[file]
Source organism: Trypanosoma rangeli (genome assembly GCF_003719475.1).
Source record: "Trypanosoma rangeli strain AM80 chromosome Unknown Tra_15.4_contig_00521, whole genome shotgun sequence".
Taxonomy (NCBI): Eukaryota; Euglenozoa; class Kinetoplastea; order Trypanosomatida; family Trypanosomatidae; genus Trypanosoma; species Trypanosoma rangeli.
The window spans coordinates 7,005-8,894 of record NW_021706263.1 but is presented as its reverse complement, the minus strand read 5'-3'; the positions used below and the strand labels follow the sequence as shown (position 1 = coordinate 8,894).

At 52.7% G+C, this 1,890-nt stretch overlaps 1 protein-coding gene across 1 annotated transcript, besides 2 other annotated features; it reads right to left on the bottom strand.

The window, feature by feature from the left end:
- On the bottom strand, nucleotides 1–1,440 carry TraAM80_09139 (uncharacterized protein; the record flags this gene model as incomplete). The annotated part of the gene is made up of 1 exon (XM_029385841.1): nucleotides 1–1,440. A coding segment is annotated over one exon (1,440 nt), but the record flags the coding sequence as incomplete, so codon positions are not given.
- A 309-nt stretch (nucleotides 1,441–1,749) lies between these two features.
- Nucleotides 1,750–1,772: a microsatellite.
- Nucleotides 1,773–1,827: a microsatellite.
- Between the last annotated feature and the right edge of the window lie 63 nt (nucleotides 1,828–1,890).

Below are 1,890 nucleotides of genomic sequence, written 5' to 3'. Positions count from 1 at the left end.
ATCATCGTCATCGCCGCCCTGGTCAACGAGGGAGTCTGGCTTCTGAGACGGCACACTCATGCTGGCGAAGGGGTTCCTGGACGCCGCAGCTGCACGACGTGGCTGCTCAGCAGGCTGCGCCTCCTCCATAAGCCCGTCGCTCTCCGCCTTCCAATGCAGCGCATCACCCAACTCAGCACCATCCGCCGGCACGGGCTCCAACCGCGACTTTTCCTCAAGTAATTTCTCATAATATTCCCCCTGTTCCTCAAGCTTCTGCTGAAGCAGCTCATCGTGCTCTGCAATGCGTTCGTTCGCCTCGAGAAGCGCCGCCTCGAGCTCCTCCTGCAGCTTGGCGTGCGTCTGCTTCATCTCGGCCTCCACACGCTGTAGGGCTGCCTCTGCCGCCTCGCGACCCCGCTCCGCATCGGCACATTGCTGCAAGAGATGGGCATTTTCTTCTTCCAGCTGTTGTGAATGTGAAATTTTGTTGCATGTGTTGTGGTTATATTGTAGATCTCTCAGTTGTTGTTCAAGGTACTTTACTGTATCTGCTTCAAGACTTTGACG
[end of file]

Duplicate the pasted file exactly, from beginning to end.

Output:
Source organism: Trypanosoma rangeli (genome assembly GCF_003719475.1).
Source record: "Trypanosoma rangeli strain AM80 chromosome Unknown Tra_15.4_contig_00521, whole genome shotgun sequence".
Taxonomy (NCBI): Eukaryota; Euglenozoa; class Kinetoplastea; order Trypanosomatida; family Trypanosomatidae; genus Trypanosoma; species Trypanosoma rangeli.
The window spans coordinates 7,005-8,894 of record NW_021706263.1 but is presented as its reverse complement, the minus strand read 5'-3'; the positions used below and the strand labels follow the sequence as shown (position 1 = coordinate 8,894).

At 52.7% G+C, this 1,890-nt stretch overlaps 1 protein-coding gene across 1 annotated transcript, besides 2 other annotated features; it reads right to left on the bottom strand.

The window, feature by feature from the left end:
- On the bottom strand, nucleotides 1–1,440 carry TraAM80_09139 (uncharacterized protein; the record flags this gene model as incomplete). The annotated part of the gene is made up of 1 exon (XM_029385841.1): nucleotides 1–1,440. A coding segment is annotated over one exon (1,440 nt), but the record flags the coding sequence as incomplete, so codon positions are not given.
- A 309-nt stretch (nucleotides 1,441–1,749) lies between these two features.
- Nucleotides 1,750–1,772: a microsatellite.
- Nucleotides 1,773–1,827: a microsatellite.
- Between the last annotated feature and the right edge of the window lie 63 nt (nucleotides 1,828–1,890).

Below are 1,890 nucleotides of genomic sequence, written 5' to 3'. Positions count from 1 at the left end.
ATCATCGTCATCGCCGCCCTGGTCAACGAGGGAGTCTGGCTTCTGAGACGGCACACTCATGCTGGCGAAGGGGTTCCTGGACGCCGCAGCTGCACGACGTGGCTGCTCAGCAGGCTGCGCCTCCTCCATAAGCCCGTCGCTCTCCGCCTTCCAATGCAGCGCATCACCCAACTCAGCACCATCCGCCGGCACGGGCTCCAACCGCGACTTTTCCTCAAGTAATTTCTCATAATATTCCCCCTGTTCCTCAAGCTTCTGCTGAAGCAGCTCATCGTGCTCTGCAATGCGTTCGTTCGCCTCGAGAAGCGCCGCCTCGAGCTCCTCCTGCAGCTTGGCGTGCGTCTGCTTCATCTCGGCCTCCACACGCTGTAGGGCTGCCTCTGCCGCCTCGCGACCCCGCTCCGCATCGGCACATTGCTGCAAGAGATGGGCATTTTCTTCTTCCAGCTGTTGTGAATGTGAAATTTTGTTGCATGTGTTGTGGTTATATTGTAGATCTCTCAGTTGTTGTTCAAGGTACTTTACTGTATCTGCTTCAAGACTTTGACG